When I was in college, my goal was to have so much success outside of academics that I could drop out.
It worked for Brad Pitt, Steve Jobs and Oprah…I thought it could work for me too.
I had a two part plan.
Part one: Find something you’re passionate about and work really hard for it.
Part two: Forsake nearly all other distractions to achieve your goal. Distractions include but are not limited to late night partying, recreational drug use and of course class.
The first part was fairly easy. I made art and was an actor. I painted constantly and went to auditions on the regular.
The second part proved a bit more difficult. While I couldn’t completely cut out my social life, I did manage to skip class quite often.
To be clear I didn’t want to flunk out of college, I wanted to be so wildly successful that I had no other choice but to leave it.
So I still had to study.
Even with two majors this was very manageable.
As an Art major, I just had to keep making the work I was already doing and show up occasionally.
My Interpersonal Communications major mostly required me to know very complex words to very common sense ideas and occasionally write about my feelings with them.
In either case, the syllabus, reading materials and anything else you could need was online or in a textbook. Really the only reason to show up to class was if you were an auditory learner or for the midterm and final.
This made skipping class not only easy, but from a time management perspective, prudent.
I was able to make my life’s work and still receive high marks.
But after 5 years and two majors, for the sake of tradition, I decided to go to my last week of instruction.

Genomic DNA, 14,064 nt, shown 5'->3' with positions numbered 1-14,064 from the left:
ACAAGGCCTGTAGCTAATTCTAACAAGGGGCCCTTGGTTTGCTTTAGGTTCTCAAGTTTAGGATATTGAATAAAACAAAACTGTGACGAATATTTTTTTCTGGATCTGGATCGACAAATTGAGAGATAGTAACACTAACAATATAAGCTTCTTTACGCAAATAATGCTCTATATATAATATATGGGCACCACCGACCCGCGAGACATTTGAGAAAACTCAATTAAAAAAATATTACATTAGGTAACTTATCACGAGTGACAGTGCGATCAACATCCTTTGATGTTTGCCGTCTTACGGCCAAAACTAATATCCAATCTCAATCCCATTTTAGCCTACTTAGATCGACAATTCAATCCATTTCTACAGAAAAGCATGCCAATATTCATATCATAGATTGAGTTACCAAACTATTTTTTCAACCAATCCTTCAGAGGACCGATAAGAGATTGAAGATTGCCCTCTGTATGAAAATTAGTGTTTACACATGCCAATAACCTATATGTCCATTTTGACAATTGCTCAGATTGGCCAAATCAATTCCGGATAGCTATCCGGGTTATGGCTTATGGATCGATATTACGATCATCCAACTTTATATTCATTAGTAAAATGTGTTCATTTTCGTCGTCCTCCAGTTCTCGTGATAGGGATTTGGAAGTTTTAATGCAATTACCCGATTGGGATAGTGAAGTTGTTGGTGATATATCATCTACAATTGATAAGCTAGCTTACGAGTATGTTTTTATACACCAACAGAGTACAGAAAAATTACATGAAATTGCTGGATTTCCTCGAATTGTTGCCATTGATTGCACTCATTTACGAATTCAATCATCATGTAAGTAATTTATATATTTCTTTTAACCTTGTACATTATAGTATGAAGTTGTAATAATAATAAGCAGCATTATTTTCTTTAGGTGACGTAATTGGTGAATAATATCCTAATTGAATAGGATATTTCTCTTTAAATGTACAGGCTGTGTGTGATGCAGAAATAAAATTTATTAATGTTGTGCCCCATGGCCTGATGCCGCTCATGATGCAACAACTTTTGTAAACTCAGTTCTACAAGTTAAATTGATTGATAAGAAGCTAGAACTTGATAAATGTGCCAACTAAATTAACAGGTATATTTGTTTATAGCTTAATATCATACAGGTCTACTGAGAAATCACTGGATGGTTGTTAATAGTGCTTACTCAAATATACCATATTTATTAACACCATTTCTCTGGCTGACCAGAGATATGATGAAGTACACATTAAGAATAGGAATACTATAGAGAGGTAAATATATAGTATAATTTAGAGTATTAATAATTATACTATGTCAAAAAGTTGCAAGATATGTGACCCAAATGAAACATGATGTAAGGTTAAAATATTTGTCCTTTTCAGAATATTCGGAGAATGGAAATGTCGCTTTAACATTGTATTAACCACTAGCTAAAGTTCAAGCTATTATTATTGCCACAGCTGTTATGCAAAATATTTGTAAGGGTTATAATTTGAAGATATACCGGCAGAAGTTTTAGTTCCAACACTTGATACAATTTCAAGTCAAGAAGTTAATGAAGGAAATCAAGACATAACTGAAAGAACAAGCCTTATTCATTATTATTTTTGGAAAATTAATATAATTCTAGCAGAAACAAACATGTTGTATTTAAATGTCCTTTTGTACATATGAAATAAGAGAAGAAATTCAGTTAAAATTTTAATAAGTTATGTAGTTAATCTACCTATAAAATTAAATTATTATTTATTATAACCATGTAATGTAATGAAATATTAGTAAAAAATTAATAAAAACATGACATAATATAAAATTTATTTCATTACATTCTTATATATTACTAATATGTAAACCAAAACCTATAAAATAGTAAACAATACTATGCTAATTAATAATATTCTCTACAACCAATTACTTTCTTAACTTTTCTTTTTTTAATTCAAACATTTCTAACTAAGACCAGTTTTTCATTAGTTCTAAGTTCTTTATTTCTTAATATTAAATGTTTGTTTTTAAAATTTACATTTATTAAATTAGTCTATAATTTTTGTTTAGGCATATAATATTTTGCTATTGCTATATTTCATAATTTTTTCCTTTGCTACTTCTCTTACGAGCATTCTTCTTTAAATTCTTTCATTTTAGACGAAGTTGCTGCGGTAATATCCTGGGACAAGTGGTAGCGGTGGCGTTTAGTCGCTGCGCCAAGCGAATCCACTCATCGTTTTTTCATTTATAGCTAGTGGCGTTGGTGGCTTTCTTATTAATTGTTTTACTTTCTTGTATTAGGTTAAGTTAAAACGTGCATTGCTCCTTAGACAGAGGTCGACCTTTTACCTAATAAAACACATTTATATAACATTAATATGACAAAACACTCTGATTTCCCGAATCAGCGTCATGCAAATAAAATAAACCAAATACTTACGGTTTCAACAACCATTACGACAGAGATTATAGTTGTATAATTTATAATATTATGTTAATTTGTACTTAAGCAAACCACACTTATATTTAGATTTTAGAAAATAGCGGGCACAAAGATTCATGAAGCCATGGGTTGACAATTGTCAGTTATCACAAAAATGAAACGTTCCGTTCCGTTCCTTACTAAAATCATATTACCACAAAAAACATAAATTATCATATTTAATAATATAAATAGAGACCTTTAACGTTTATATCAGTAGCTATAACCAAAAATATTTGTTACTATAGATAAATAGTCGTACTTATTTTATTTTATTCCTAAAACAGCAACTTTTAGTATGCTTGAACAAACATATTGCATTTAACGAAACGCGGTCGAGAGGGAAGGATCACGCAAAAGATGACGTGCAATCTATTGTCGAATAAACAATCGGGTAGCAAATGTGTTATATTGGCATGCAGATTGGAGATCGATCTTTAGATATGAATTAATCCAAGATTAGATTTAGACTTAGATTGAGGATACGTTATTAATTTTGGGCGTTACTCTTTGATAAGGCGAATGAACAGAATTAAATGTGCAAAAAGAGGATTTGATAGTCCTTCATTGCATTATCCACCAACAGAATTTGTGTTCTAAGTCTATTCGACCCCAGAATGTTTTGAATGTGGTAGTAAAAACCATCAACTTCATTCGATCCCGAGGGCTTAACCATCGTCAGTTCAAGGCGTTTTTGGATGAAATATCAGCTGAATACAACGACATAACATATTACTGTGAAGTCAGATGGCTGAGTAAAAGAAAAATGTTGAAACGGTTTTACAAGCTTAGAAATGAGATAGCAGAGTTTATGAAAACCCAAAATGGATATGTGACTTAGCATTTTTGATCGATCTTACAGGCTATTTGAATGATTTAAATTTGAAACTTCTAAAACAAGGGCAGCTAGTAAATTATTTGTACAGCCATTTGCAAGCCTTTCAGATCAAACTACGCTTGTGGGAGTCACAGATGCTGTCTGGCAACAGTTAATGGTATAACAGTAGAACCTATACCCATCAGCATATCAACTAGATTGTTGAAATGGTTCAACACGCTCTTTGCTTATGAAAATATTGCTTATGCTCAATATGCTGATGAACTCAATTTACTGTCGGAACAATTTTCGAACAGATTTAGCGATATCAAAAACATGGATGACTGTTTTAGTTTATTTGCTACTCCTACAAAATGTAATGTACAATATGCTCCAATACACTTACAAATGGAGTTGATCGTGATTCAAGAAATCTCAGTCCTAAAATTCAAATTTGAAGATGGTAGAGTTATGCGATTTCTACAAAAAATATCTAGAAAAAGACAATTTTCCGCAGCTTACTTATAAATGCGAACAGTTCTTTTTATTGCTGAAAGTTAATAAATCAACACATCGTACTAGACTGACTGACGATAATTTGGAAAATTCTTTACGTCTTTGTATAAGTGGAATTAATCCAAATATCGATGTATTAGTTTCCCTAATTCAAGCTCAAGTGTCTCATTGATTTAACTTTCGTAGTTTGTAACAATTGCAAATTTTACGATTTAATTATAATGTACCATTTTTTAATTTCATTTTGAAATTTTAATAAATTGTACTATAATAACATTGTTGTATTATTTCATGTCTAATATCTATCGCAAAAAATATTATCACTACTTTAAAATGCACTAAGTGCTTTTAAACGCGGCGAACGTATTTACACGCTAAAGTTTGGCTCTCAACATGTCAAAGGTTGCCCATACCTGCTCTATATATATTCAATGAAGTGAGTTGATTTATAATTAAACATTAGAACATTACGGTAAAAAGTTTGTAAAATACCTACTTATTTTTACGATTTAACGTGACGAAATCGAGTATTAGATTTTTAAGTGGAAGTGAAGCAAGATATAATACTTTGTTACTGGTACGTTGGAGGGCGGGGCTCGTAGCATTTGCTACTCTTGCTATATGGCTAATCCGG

I’d made it this far and I figured I’d give it a go.
I even woke up early for the last class I’d ever take at UCLA.
Communication Studies 116: Counseling Intimate Relationships
Ceremoniously, I put on the outfit I’d wore to my very first day 5 years before, brought an untouched messenger bag and headed off to class.
I showed up about 10 minutes late, which was early for me.
The room was unusually packed.
There wasn’t an empty seat in the house.
Hundreds of students hunched over their desks intensely focused on their…scantrons?!?!?!?!
It couldn’t be.
But it was.
Everything began to blur.
To confirm the nightmare that was unfolding in front of me I conferred with one of the T.A.‘s.
He assured me that had I looked at the syllabus it stated very clearly that the final would happen a week early.
I promptly went outside and vomited in a bush.
There’s something that happens to reality when blood is pumping so fast to your heart that your brain can’t keep up.
I marched back inside directly to the professor.
‘I’m so sorry, I had no idea the final was today. My Grandmother just passed and I just lost track of everything.’
A side note here. Yes. That is the worst, most cliched excuse in the history of excuses…but my heart goes out to those of you who have actually lost a grandparent at a time when you had to take a final and nobody would believe you.
Not me though.
I was a bold faced, panicked liar that smelled of barf.
And he wasn’t buying it. ‘I’m sorry to hear about your Grandmother Mr. Deutsch, why don’t you grab a scantron and we can talk about this later.’
I borrowed a #2 pencil and laid down in the middle of the lecture hall on my empty stomach.
At least it was multiple choice.
And everybody was fond of making fun of Communications as a ‘common sense’ course anyway.
Based on the B+ I got, it turns out they were right.
But the moral of that story has always stuck with me. Had I simply read the supplementary materials closely I would’ve seen exactly when the final was.
Case in point: ALWAYS read the fine print.
If Jacob had learned this lesson, maybe he wouldn’t have had to work an extra 7 years.